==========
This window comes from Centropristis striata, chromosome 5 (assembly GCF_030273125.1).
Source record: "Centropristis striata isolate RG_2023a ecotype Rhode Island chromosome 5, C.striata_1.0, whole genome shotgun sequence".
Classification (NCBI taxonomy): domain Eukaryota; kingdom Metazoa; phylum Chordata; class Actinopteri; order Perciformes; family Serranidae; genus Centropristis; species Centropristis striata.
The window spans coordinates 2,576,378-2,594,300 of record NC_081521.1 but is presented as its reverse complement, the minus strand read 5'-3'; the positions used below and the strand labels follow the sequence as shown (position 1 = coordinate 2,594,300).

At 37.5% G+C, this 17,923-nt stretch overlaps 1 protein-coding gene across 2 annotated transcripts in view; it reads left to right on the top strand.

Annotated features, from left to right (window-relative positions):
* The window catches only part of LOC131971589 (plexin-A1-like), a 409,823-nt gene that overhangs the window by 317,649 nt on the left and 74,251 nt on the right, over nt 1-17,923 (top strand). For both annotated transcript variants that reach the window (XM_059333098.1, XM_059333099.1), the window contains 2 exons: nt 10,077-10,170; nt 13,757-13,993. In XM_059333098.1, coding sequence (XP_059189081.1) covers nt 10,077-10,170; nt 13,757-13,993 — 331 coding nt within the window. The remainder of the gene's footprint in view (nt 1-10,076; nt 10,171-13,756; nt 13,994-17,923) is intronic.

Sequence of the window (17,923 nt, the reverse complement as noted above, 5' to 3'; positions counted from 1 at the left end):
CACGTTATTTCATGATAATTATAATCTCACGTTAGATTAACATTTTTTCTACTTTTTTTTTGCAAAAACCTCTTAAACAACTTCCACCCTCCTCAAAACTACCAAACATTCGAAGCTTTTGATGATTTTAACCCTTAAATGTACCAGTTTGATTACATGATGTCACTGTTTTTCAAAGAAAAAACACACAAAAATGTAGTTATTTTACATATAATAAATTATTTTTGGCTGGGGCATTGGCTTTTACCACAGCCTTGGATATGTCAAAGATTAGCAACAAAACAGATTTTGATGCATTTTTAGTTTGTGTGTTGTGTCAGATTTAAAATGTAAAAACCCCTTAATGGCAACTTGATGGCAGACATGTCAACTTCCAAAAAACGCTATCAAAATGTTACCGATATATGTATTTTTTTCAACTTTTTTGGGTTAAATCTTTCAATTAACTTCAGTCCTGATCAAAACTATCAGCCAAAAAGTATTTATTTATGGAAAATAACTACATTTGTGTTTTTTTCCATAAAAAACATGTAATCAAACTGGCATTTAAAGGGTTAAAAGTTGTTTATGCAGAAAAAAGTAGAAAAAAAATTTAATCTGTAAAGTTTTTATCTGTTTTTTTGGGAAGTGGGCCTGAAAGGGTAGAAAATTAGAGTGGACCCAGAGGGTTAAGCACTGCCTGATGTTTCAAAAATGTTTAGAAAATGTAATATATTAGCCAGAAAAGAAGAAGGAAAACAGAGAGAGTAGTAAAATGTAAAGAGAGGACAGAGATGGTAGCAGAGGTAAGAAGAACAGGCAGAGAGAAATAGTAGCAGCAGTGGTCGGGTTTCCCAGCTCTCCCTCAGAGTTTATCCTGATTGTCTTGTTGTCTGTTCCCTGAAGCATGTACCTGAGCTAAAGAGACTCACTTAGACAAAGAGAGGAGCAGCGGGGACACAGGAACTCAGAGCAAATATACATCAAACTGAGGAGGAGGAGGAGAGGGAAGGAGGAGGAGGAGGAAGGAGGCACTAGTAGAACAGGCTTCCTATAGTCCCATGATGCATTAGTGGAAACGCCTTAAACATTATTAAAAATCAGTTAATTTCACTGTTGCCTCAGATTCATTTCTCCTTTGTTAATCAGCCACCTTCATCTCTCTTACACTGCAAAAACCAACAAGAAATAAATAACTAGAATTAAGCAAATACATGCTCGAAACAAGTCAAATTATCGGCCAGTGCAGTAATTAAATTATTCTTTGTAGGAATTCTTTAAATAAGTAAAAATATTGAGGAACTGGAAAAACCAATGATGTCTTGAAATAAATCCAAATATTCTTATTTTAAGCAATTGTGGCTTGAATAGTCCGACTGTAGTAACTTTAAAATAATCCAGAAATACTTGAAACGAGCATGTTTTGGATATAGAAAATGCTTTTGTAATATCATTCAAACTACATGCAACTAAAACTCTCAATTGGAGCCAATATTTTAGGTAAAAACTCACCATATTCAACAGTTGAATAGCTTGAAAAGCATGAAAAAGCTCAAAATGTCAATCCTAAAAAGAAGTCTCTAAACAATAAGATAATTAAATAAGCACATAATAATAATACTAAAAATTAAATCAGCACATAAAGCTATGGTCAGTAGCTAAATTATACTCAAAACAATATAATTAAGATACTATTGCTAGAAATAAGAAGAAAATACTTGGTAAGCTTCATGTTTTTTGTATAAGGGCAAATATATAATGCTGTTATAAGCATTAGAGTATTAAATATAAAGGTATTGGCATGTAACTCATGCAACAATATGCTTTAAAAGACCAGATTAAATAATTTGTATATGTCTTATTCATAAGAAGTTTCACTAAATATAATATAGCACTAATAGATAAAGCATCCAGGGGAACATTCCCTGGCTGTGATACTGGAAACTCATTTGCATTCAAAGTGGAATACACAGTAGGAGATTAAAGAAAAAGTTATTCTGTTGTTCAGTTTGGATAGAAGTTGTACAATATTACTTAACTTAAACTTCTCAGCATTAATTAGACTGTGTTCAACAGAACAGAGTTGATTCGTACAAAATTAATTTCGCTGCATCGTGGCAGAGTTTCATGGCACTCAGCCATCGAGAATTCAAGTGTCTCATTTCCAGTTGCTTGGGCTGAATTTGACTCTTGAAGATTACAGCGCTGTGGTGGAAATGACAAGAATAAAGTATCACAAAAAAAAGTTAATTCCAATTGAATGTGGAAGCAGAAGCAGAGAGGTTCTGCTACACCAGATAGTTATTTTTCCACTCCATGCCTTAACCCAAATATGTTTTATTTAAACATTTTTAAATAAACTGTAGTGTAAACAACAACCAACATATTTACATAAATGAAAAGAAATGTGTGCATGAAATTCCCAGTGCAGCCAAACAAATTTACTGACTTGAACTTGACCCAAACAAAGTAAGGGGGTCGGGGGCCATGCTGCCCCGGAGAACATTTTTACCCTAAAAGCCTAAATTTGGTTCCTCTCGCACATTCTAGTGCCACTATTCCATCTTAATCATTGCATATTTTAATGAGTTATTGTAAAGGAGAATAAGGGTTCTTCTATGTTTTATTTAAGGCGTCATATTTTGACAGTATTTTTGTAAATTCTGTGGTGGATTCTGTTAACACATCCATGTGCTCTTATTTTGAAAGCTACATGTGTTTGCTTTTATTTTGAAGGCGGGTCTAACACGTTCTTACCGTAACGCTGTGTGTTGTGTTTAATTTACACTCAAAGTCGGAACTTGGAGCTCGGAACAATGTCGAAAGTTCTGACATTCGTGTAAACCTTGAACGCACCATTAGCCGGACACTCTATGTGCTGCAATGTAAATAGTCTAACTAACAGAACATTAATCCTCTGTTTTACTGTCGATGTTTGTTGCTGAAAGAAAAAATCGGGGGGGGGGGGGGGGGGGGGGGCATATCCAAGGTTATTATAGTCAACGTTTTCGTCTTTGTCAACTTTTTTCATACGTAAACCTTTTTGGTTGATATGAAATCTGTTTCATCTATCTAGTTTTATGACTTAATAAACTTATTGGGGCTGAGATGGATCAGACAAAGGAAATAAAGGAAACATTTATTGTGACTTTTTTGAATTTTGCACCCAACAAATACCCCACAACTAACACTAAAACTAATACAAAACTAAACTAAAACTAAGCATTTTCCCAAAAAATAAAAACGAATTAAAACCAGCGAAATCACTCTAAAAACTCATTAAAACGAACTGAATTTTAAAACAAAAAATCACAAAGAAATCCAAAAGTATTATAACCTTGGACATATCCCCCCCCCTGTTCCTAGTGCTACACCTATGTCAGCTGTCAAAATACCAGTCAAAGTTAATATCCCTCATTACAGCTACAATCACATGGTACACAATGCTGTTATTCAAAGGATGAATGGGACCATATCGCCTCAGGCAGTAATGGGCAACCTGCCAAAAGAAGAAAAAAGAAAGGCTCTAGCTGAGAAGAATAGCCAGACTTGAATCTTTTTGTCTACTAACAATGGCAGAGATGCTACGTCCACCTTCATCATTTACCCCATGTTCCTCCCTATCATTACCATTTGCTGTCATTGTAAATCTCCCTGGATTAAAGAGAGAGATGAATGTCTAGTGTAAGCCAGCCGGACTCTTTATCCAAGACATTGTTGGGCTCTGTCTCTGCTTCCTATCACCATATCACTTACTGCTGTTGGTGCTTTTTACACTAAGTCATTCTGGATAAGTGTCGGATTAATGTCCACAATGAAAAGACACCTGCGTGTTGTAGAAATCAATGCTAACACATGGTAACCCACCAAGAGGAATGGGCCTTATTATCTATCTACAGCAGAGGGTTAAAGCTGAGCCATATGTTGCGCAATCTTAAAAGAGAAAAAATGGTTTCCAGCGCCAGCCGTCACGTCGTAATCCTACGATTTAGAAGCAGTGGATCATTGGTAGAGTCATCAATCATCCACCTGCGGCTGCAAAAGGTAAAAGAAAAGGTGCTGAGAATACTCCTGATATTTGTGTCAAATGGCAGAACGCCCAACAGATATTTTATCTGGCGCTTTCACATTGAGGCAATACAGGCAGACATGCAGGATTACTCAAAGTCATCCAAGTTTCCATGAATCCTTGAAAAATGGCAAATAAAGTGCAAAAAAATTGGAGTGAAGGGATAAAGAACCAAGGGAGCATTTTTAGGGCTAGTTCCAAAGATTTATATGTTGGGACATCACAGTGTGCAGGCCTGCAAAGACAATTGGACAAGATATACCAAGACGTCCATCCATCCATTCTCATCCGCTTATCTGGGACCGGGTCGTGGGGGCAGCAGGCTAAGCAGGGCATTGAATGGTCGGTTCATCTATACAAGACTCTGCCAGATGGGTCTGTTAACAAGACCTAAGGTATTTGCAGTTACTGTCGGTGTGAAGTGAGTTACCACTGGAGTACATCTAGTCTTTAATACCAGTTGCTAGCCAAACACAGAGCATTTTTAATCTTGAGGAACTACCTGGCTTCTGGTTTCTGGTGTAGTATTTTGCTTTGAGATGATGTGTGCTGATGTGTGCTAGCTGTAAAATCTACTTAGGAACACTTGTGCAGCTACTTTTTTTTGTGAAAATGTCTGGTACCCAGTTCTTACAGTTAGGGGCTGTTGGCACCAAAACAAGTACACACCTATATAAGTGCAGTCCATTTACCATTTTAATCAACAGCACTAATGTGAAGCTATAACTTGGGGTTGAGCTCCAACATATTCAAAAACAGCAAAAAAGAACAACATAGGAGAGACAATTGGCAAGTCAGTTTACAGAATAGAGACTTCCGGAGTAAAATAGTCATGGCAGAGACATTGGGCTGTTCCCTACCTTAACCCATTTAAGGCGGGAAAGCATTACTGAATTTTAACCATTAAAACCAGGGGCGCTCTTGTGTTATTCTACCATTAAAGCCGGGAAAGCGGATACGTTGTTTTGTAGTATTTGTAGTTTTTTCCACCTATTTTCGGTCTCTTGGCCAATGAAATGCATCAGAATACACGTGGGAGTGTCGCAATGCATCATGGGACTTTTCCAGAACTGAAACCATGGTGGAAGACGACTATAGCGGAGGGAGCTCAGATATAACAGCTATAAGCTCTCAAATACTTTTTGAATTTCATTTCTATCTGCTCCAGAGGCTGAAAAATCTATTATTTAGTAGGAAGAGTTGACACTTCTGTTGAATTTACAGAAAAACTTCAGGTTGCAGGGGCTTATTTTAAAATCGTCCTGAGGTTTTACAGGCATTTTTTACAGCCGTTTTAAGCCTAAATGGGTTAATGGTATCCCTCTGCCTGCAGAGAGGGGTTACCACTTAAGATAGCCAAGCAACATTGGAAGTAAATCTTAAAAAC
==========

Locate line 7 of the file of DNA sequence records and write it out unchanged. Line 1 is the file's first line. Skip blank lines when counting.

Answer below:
* The window catches only part of LOC131971589 (plexin-A1-like), a 409,823-nt gene that overhangs the window by 317,649 nt on the left and 74,251 nt on the right, over nt 1-17,923 (top strand). For both annotated transcript variants that reach the window (XM_059333098.1, XM_059333099.1), the window contains 2 exons: nt 10,077-10,170; nt 13,757-13,993. In XM_059333098.1, coding sequence (XP_059189081.1) covers nt 10,077-10,170; nt 13,757-13,993 — 331 coding nt within the window. The remainder of the gene's footprint in view (nt 1-10,076; nt 10,171-13,756; nt 13,994-17,923) is intronic.